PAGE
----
Announcements for 2010

May 5, 2010 (historical)

NIAMS and NINDS Announce Multicenter Award for Duchenne Muscular Dystrophy Research

The National Institute of Arthritis and Musculoskeletal and Skin Diseases (NIAMS) and the National Institute of Neurological Disorders and Stroke (NINDS) are launching a five-year, $7.5 million natural history study of Duchenne muscular dystrophy (DMD), a degenerative genetically-linked neuromuscular disease. The study aims to validate non-invasive approaches to monitor the progression and treatment of DMD, and holds potential to facilitate the development of promising new therapies for people with the disease.

Duchenne muscular dystrophy is characterized by the lack of the protein dystrophin, resulting in progressive muscle weakness, loss of walking ability and premature death. The disease primarily affects boys, although girls and women who carry the defective dystrophin gene may show some symptoms. Despite the severity of the disease, therapeutic interventions are lacking.

Building upon the findings of studies in animals, Krista Vandenborne, P.T., Ph.D., will head a multicenter, longitudinal, observational study in boys with DMD. Investigators will determine whether information obtained from lower limb skeletal muscle magnetic resonance imaging (MRI) and spectroscopy (MRS) correlates with measures of patient physical function during the progression and treatment of the disease. In using MR technologies, the investigators hope to develop non-invasive, sensitive, quantitative measures of muscle structure and composition that can be used to determine whether new treatments are having a positive effect in boys with DMD. These MR tests could also be used in the design of clinical trials for other muscle diseases.

Three clinical sites have been selected (University of Florida, Oregon Health & Science University and Children’s Hospital of Philadelphia) and one laboratory site (University of Pennsylvania). Investigators plan to enroll a total of 100 boys with DMD and 50 controls across the three clinical sites. Boys ages 5-14 will begin corticosteroid treatment as the standard of care, and MRI/MRS will be repeated in yearly or six- month intervals. Cell lines from study participants will be banked to facilitate future genetic analysis and other studies.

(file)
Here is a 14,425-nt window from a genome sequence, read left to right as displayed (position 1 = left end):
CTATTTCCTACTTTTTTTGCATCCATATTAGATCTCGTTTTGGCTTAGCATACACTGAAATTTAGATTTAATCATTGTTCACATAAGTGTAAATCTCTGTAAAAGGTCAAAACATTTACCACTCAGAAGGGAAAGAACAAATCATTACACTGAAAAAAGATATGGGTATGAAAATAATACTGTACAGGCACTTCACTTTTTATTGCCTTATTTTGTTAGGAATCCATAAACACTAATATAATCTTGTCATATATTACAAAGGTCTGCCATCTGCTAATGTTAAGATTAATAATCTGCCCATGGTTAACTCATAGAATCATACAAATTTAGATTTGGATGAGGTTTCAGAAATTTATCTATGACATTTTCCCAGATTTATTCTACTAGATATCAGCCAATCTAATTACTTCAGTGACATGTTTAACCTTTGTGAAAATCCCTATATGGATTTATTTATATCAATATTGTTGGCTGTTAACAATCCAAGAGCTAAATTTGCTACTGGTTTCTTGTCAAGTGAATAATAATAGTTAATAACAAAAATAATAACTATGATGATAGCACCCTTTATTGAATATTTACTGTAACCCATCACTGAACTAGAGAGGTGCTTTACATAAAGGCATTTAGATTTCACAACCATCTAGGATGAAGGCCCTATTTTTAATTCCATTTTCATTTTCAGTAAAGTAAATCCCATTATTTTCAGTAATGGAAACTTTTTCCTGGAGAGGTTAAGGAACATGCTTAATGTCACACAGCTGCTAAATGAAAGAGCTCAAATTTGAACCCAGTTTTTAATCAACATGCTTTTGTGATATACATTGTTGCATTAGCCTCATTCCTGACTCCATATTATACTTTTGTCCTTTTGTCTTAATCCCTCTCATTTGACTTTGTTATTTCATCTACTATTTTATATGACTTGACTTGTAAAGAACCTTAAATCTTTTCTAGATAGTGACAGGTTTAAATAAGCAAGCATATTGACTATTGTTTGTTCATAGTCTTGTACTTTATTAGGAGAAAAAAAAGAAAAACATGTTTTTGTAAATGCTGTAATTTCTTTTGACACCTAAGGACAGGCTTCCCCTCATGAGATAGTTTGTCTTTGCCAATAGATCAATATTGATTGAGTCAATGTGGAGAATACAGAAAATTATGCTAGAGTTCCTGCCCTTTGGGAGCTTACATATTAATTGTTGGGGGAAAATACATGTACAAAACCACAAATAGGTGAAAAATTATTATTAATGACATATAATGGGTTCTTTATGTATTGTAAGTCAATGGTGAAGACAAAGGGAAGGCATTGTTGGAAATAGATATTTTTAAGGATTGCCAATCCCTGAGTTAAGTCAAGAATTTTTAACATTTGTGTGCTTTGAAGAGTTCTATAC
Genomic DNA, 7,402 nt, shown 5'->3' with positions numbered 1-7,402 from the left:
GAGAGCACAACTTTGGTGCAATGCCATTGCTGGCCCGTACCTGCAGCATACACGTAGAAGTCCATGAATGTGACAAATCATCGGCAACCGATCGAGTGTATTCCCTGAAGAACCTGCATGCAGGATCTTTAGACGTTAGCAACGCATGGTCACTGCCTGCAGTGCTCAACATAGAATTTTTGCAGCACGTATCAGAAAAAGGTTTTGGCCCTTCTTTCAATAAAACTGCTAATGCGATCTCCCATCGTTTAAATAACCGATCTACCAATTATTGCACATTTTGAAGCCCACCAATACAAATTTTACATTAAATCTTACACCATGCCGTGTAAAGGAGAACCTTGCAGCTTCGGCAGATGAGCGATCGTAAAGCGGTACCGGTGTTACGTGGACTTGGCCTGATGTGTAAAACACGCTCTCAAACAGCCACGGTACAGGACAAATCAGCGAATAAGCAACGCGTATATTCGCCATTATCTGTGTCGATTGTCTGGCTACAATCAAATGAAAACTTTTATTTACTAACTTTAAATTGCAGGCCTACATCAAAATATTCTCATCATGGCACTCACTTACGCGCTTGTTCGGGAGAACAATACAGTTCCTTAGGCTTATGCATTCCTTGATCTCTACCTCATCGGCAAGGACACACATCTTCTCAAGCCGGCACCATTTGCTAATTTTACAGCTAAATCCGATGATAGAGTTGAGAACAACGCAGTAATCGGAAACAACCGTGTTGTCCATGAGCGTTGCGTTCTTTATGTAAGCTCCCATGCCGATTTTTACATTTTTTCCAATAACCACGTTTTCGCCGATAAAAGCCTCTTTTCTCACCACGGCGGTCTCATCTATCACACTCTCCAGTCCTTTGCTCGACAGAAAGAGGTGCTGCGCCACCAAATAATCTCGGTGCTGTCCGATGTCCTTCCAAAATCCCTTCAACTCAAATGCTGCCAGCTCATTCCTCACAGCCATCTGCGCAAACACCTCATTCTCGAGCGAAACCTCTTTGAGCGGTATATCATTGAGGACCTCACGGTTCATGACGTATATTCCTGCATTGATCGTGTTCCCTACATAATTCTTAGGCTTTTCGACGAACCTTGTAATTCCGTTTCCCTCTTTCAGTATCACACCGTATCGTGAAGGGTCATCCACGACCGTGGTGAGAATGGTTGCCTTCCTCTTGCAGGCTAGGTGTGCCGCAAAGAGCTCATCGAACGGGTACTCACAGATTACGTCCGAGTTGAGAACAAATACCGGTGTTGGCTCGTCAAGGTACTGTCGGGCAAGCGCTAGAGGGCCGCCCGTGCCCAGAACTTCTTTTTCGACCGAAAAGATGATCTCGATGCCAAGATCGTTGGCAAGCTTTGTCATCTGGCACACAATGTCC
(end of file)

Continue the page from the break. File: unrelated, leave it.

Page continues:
For more information on Duchenne Muscular Dystrophy, go to: http://www.ninds.nih.gov/disorders/md/md.htm.

The mission of the National Institute of Arthritis and Musculoskeletal and Skin Diseases (NIAMS), a part of the U.S. Department of Health and Human Services’ National Institutes of Health, is to support research into the causes, treatment, and prevention of arthritis and musculoskeletal and skin diseases, the training of basic and clinical scientists to carry out this research, and the dissemination of information on research progress in these diseases. For more information about NIAMS, call the information clearinghouse at (301) 495-4484 or (877) 22-NIAMS (free call) or visit the NIAMS Web site at http://www.niams.nih.gov.

NINDS is the nation's leading funder of research on the brain and nervous system. The NINDS mission is to reduce the burden of neurological disease – a burden borne by every age group, by every segment of society, by people all over the world. For more information about the research funded and supported by the NINDS, please visit the NINDS website at www.ninds.nih.gov or contact the Institute’s Brain Resources and Information Network (BRAIN) at: (800) 352-9424.